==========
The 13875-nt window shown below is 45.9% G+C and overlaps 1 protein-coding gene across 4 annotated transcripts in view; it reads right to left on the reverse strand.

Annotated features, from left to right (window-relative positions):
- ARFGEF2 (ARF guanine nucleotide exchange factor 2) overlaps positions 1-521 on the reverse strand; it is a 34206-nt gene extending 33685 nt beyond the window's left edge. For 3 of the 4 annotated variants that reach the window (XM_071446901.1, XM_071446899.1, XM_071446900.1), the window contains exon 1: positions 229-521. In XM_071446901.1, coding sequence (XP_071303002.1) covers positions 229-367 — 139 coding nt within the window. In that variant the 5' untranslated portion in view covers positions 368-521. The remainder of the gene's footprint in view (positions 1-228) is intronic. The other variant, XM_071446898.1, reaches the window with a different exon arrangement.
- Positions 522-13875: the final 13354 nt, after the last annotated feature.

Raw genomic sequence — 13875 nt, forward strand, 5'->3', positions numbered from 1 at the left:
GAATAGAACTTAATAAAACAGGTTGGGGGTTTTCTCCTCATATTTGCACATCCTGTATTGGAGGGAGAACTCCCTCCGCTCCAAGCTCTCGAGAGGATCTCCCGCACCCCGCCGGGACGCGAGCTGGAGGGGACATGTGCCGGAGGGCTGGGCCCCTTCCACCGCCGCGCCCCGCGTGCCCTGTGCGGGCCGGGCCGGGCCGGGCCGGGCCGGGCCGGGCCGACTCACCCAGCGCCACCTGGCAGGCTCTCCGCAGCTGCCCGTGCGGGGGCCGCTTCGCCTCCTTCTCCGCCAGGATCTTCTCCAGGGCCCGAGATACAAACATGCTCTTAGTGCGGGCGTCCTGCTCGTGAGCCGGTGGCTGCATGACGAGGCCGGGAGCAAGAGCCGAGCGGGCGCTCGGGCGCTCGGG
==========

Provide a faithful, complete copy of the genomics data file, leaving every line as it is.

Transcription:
The 13875-nt window shown below is 45.9% G+C and overlaps 1 protein-coding gene across 4 annotated transcripts in view; it reads right to left on the reverse strand.

Annotated features, from left to right (window-relative positions):
- ARFGEF2 (ARF guanine nucleotide exchange factor 2) overlaps positions 1-521 on the reverse strand; it is a 34206-nt gene extending 33685 nt beyond the window's left edge. For 3 of the 4 annotated variants that reach the window (XM_071446901.1, XM_071446899.1, XM_071446900.1), the window contains exon 1: positions 229-521. In XM_071446901.1, coding sequence (XP_071303002.1) covers positions 229-367 — 139 coding nt within the window. In that variant the 5' untranslated portion in view covers positions 368-521. The remainder of the gene's footprint in view (positions 1-228) is intronic. The other variant, XM_071446898.1, reaches the window with a different exon arrangement.
- Positions 522-13875: the final 13354 nt, after the last annotated feature.

Raw genomic sequence — 13875 nt, forward strand, 5'->3', positions numbered from 1 at the left:
GAATAGAACTTAATAAAACAGGTTGGGGGTTTTCTCCTCATATTTGCACATCCTGTATTGGAGGGAGAACTCCCTCCGCTCCAAGCTCTCGAGAGGATCTCCCGCACCCCGCCGGGACGCGAGCTGGAGGGGACATGTGCCGGAGGGCTGGGCCCCTTCCACCGCCGCGCCCCGCGTGCCCTGTGCGGGCCGGGCCGGGCCGGGCCGGGCCGGGCCGGGCCGACTCACCCAGCGCCACCTGGCAGGCTCTCCGCAGCTGCCCGTGCGGGGGCCGCTTCGCCTCCTTCTCCGCCAGGATCTTCTCCAGGGCCCGAGATACAAACATGCTCTTAGTGCGGGCGTCCTGCTCGTGAGCCGGTGGCTGCATGACGAGGCCGGGAGCAAGAGCCGAGCGGGCGCTCGGGCGCTCGGG